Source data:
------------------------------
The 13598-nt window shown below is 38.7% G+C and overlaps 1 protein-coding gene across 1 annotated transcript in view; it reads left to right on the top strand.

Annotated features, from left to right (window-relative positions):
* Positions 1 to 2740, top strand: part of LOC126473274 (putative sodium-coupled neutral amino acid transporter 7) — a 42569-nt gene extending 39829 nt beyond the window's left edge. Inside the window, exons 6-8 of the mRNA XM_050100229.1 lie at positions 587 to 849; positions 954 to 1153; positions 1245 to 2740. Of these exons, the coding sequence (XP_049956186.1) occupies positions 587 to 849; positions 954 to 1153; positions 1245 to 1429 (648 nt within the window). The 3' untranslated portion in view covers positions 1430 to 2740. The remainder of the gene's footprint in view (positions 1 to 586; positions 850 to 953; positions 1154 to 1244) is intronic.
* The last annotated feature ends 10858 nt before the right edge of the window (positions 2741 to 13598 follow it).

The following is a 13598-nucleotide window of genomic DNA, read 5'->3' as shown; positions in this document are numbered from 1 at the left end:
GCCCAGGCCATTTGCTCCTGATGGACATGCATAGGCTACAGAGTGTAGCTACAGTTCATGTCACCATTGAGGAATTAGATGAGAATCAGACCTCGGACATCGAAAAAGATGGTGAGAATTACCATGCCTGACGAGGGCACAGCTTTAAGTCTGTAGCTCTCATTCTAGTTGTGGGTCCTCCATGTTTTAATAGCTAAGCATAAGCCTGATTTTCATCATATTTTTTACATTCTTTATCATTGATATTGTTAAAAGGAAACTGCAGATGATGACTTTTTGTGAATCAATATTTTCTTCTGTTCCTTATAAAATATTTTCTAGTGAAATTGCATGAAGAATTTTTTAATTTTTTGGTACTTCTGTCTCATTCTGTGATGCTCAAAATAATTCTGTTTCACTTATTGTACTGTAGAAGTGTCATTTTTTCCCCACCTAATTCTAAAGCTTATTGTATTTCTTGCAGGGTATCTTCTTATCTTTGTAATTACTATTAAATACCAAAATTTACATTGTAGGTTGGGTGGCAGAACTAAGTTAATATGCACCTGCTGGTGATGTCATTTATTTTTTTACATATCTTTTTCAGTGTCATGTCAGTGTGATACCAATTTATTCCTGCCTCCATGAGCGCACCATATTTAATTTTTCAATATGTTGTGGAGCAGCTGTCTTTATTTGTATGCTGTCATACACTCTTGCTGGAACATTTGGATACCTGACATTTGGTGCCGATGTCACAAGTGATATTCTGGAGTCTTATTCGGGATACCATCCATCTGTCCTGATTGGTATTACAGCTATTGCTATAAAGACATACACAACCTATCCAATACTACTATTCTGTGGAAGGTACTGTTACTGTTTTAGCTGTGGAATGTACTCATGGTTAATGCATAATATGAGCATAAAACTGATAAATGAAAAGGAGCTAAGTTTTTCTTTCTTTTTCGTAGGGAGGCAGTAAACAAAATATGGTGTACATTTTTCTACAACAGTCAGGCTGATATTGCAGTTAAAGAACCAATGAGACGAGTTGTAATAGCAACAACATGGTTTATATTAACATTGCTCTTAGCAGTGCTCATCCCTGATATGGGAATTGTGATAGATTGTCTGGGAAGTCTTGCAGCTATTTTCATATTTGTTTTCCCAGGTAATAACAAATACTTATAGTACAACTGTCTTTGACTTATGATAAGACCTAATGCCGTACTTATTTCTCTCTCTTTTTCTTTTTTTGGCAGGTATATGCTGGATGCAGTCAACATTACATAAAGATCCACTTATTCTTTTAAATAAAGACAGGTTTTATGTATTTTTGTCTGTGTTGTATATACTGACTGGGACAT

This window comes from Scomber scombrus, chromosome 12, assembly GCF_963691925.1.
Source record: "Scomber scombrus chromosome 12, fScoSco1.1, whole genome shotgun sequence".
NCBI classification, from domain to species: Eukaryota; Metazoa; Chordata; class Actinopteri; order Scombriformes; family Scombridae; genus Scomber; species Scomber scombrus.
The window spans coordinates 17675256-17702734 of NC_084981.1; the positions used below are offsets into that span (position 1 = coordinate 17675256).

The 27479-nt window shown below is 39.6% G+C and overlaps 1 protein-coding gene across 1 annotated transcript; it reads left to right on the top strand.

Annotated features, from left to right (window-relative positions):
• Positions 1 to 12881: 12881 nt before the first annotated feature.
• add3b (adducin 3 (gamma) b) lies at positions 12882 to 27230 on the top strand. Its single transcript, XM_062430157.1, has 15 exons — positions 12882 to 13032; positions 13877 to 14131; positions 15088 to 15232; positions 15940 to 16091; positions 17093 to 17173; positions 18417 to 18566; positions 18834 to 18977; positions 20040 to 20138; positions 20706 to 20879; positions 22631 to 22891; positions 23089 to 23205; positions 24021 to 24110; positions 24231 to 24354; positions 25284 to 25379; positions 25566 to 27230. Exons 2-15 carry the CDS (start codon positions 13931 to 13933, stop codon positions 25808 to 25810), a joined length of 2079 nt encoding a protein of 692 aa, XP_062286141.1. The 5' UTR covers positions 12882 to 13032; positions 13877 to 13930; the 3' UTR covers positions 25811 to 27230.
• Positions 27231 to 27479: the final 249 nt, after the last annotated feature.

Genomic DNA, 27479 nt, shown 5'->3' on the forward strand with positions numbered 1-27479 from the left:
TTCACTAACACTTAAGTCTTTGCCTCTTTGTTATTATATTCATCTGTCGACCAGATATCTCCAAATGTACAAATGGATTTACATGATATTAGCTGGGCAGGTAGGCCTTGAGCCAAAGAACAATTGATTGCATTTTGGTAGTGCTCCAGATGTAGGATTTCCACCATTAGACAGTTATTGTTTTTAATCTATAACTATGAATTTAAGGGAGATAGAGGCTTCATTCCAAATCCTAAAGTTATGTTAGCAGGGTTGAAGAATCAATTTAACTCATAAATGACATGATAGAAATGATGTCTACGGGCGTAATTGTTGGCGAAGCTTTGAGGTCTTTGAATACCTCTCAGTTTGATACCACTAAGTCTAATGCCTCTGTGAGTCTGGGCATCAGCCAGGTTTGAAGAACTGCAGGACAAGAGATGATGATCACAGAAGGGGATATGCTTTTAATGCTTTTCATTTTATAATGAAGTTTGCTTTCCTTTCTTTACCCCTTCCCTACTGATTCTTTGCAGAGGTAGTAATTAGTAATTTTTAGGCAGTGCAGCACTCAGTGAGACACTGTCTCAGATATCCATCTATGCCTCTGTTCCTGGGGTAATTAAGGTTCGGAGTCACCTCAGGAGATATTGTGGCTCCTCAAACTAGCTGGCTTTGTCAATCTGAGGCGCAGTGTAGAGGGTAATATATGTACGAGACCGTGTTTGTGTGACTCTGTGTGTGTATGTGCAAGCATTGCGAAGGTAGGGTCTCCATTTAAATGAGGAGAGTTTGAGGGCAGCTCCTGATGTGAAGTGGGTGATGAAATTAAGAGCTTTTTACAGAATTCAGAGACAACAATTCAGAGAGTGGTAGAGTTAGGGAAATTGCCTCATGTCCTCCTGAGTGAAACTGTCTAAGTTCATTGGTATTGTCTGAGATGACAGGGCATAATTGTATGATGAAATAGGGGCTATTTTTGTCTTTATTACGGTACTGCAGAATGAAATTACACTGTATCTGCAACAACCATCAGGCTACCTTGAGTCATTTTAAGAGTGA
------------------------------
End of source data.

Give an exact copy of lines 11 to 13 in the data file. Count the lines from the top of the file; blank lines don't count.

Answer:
The 27479-nt window shown below is 39.6% G+C and overlaps 1 protein-coding gene across 1 annotated transcript; it reads left to right on the top strand.

Annotated features, from left to right (window-relative positions):
• Positions 1 to 12881: 12881 nt before the first annotated feature.